The author, High Gilmore, suggests the following exercise:
Attentional blindness is often an emotionally driven bias. A great way to combat this is to separate the facts from the judgement. Judgements are laden with emotion and values.
Take this example:
● Judgement: Susan’s squat annoys me because she still does not hit depth.
● Fact: Susan did not hit depth in the squat on that rep.
Next time you think you are getting frustrated, annoyed or overly happy as a coach, ask yourself what the facts are, because emotions come from judgements about facts and not directly from facts. This technique again seems simple but is not easy and takes practice. As I often say “Anger” is only one letter away from “Danger”.
Your processes are why you are successful, and hopefully this article has given you pause to consider how you relate your process to your athlete’s progress. The numbers do count, but you have to make the decisions to ensure they are the right numbers and also consider the qualitative at the same time. Do not get blinded by quantity and forsake quality, both are integral and implementing systems to ensure you consider both is essential to effective decision making, and this is what we will discuss in part 2 of this article series.
Output Sports technology is diversely capable. The system offers over 100 different assessments, each which produce multi-variable performance metrics which objectively quantify an athlete’s performance of such tasks e.g. stability and duration in balance tasks or force, power, work and velocity variables in every rep of a weightlifting programme. Such objective data can be highly useful in combatting attentional blindness and subjective bias. However, it is crucial that when you work with athletes towards a goal in a training cycle or programme that you create a shared understanding of a key task and key variable that represents success in achieving and trending towards that goal. In this article, psychology expert High Gilmore suggests a simple and effective framework for nested goal setting:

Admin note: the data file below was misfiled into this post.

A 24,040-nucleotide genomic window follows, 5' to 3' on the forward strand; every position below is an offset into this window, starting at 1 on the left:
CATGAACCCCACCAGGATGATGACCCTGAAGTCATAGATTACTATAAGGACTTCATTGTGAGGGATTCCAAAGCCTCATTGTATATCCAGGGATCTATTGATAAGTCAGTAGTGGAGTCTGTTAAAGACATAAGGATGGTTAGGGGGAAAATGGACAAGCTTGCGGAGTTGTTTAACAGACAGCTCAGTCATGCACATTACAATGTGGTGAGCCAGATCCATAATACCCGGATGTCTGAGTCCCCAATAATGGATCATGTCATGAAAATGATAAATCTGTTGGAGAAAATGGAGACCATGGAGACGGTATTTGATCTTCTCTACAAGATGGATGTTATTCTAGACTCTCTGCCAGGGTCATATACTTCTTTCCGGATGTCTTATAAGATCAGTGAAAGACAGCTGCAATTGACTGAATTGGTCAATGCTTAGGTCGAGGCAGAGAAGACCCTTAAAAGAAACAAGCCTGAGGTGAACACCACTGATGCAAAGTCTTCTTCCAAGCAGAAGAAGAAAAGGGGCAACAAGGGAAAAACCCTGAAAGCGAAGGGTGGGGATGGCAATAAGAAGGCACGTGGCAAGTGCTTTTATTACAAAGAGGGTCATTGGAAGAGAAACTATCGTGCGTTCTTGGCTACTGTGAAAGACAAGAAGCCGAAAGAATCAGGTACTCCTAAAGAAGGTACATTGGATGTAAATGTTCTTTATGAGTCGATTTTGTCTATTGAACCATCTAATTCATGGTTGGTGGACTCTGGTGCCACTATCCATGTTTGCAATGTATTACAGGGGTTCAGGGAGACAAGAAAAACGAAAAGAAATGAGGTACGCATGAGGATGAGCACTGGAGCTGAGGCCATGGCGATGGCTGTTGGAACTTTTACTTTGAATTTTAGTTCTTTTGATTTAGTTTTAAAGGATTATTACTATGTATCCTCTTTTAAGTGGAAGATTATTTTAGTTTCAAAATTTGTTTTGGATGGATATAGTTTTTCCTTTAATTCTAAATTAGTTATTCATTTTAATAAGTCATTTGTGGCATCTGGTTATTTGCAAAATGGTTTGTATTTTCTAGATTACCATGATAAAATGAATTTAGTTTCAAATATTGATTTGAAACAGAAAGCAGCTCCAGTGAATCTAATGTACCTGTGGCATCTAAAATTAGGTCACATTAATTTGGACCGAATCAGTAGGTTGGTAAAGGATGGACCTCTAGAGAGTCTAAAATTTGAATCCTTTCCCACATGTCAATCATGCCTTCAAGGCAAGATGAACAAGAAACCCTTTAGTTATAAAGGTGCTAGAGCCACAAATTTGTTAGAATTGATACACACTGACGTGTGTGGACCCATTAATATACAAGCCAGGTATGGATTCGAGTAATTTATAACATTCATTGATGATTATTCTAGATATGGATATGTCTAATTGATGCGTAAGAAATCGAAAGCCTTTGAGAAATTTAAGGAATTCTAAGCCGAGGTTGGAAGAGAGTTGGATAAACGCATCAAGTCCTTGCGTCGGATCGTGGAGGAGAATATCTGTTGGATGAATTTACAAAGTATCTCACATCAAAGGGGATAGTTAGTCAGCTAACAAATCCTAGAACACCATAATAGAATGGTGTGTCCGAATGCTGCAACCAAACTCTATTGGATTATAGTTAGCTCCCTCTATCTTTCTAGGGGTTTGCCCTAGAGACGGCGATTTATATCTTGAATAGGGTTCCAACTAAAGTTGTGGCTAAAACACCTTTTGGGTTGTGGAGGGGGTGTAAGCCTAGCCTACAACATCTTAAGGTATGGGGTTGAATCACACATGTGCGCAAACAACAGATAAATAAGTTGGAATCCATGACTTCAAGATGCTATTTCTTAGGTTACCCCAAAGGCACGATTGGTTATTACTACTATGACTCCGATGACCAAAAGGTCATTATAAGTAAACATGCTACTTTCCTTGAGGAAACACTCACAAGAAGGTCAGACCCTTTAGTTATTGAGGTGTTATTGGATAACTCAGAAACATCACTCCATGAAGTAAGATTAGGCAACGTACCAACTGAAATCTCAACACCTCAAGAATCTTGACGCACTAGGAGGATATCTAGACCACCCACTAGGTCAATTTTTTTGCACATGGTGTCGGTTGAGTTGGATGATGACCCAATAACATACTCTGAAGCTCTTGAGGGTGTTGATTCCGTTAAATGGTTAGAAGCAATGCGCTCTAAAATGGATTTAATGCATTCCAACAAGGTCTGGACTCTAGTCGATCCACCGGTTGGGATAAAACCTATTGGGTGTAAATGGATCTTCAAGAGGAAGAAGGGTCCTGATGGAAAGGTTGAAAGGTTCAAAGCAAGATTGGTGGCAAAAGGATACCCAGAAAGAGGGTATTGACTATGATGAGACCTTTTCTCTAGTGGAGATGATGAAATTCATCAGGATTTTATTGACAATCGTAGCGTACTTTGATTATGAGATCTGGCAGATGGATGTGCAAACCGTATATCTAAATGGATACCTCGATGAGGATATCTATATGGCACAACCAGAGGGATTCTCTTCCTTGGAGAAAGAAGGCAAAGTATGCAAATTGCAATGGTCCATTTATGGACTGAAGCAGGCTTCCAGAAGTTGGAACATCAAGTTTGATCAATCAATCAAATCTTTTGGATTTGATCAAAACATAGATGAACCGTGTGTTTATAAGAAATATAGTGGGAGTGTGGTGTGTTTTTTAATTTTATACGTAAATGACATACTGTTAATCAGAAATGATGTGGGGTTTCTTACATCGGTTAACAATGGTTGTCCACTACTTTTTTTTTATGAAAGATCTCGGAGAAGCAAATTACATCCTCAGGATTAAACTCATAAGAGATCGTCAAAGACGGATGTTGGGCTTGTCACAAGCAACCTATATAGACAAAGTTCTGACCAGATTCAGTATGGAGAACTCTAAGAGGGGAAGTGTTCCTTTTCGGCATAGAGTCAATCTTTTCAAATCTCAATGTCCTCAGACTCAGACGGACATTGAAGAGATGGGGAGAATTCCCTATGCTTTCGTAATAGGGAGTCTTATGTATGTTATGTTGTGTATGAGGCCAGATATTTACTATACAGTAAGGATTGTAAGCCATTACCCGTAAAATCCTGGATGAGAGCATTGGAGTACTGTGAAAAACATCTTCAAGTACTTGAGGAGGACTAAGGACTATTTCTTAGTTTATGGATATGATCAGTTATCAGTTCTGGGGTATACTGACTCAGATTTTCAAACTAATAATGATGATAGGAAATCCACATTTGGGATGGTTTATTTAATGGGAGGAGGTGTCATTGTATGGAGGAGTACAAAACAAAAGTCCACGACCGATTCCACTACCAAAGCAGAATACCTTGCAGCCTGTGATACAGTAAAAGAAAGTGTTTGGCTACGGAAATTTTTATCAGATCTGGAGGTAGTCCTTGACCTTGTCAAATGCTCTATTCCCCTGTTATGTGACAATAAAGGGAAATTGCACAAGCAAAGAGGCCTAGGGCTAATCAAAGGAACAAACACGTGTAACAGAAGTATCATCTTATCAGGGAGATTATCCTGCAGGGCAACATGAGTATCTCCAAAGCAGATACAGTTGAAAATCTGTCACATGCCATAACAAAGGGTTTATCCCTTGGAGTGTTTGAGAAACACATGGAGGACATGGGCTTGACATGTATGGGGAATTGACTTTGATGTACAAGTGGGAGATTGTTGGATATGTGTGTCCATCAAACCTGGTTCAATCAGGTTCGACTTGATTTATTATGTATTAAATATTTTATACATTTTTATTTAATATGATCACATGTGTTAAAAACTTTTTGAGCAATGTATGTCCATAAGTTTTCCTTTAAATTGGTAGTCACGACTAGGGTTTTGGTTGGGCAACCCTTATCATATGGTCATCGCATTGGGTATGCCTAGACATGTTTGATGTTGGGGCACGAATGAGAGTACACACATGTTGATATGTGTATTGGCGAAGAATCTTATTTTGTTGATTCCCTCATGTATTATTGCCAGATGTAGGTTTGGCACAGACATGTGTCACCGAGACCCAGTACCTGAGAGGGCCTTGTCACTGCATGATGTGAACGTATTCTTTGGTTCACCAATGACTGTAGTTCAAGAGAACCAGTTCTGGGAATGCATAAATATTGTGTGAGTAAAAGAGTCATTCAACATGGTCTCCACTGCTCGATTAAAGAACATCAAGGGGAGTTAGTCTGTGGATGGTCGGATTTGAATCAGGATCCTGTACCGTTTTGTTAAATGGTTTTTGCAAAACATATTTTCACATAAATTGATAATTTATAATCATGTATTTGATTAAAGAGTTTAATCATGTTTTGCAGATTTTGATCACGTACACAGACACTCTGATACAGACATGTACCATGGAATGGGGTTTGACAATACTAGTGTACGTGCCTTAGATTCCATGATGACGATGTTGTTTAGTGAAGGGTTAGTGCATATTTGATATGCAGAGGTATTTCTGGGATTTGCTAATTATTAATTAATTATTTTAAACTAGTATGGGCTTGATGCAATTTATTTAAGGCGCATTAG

Whilst working with your athletes to develop clear shared goals through Hugh’s suggested method, there is also a tremendous opportunity to agree and educate the athlete on key exercises and measurements which represent this goal and monitoring methods which can help optimise progression towards this goal. Let’s take an 18 year old academy rugby player, where a needs-analysis has shown a requirement to build more lower-limb power to compete at the first-team level. There are likely hundreds of Output Sports variables and measurements which could capture an element of this goal, and inform the coach on an athlete’s progress towards it (hang-cleans, squats, deadlifts, countermovement jumps, reactive strength tasks, speed, agility…… the list goes on). Utilising this diverse set of measures and exercises in your programming and decision making could be incredibly useful for you as the coach, however for the athlete trying to inform them on every variable and every exercise could drown them in data and cause confusion or goal blur. Therefore, for each goal you set with an athlete, we recommend a simple framework: